Power for driving the sprocket 12 may include a motor 21 that applies rotative power through a commercial torque limiter and speed reducer to apply a controlled rotative force to the sprocket. The idler sprocket 13 is mounted on a frame 24 that is slidably mounted on the top of the table 10. An adjusting screw 26 is threadably mounted in a block 27 secured to the table 10 and may be turned to shift the frame 24 and the sprocket 13 to adjust the tension in the chain to keep the slack in the chain at a minimum. A lock nut 28 is provided to secure the adjustment of the screw 26.
Attention is directed to FIG. 2 for a detailed consideration of the construction of the chain 11 and the pallets 14 attached thereto. The chain comprises first pairs of links 31 and 32 coupled by link pins 33 to second pairs of links 34 and 36. Links 31 and 32 are fixedly secured to a pair of pins 33 while adjacent pairs of links 34 and 36 are rotatably mounted on the pins 33. Each pin 33 provides a mounting for a roller 37 having a diameter which is slightly larger than the width of the chain links so that the peripheries of the rollers may ride between and along the surfaces of a pair of first and second guide walls 38 and 39. These guide walls 38 and 39 are secured to and project from the top surface of the table frame 10 and provide trackway paths running between the sprockets 13 and 12 and through the work stations 16, 17 and 18. Similar walls 41 and 42, see FIG. 1, are provided to run along a third conveyor path running from sprocket 12 to sprocket 13 and through work station 19.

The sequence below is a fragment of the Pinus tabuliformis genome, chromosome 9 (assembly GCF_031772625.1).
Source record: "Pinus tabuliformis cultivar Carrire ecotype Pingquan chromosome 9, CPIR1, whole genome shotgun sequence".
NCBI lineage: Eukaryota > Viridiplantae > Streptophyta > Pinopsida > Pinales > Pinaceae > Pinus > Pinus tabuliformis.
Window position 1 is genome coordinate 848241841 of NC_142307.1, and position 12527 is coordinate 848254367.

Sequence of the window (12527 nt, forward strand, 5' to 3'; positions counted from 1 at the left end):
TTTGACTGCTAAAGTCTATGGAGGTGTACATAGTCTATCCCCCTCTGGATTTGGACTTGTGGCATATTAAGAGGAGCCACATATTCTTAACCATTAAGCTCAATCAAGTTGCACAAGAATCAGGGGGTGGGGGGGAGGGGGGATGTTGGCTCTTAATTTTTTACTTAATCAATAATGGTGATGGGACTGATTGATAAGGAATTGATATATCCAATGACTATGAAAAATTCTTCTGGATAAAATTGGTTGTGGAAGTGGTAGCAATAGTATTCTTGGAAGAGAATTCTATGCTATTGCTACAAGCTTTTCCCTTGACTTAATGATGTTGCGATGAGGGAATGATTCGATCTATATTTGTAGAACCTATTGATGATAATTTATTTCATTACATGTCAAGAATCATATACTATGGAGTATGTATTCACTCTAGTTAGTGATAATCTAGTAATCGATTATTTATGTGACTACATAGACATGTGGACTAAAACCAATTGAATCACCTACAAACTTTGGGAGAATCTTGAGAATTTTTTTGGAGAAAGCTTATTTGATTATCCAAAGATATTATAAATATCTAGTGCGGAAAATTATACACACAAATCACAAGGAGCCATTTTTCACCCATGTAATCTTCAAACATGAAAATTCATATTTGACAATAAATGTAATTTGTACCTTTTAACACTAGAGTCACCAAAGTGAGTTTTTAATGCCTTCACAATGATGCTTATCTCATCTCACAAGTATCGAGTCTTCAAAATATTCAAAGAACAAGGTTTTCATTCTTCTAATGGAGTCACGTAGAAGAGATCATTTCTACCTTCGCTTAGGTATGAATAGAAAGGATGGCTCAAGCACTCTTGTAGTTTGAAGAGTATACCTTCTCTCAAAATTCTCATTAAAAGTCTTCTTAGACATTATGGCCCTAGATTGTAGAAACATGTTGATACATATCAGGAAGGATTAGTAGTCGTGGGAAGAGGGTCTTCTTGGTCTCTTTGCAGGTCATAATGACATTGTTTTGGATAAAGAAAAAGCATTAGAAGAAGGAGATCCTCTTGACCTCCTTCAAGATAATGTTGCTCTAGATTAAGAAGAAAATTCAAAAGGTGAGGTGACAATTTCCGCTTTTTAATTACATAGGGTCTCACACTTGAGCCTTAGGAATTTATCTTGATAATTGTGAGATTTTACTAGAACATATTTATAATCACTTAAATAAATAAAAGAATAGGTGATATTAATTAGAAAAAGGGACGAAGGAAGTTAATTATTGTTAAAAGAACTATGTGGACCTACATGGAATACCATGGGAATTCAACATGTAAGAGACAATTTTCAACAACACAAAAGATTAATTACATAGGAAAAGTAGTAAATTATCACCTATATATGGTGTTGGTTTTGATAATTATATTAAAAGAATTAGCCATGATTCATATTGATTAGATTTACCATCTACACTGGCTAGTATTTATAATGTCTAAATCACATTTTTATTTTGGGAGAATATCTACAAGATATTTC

Each of the chain link pins 33 is formed with an extension 43 which provides a mounting for a pallet 14. More specifically, referring to FIGS. 2, 3 and 4, each first pallet 14a comprises a plate-like body 44 with a recess or nest 46 to receive and locate a workpiece. The inner section of each pallet 14a has a pair of projecting arcuate ears 47 and 48 having bearing bores 49 and 51 to receive a pair of chain link pin extensions 33. The lower sections of the ears 47 and 48 are cut out to form arcuate recesses 52 and 53. Alternate pallets 14b are similarly constructed, but in this instance a pair of ears 56 and 57 are formed to project from the lower section of the pallet and, thus, are adapted to be received and nested within the recesses 52 and 53 formed in the ears 47 and 48 projecting from the pallets 14a.
In a like manner, the ears 56 and 57 are provided with upper arcuate cutout sections to provide recesses 58 and 59 to receive and nest the ears 47 and 48 projecting from a pair of adjacent pallets 14a. The arcuate construction of the nested pallet ears and recesses permits the pallets 14a and 14b to be closely spaced and easily rotated relative to each other as the chain is rotated about the sprockets 12 and 13.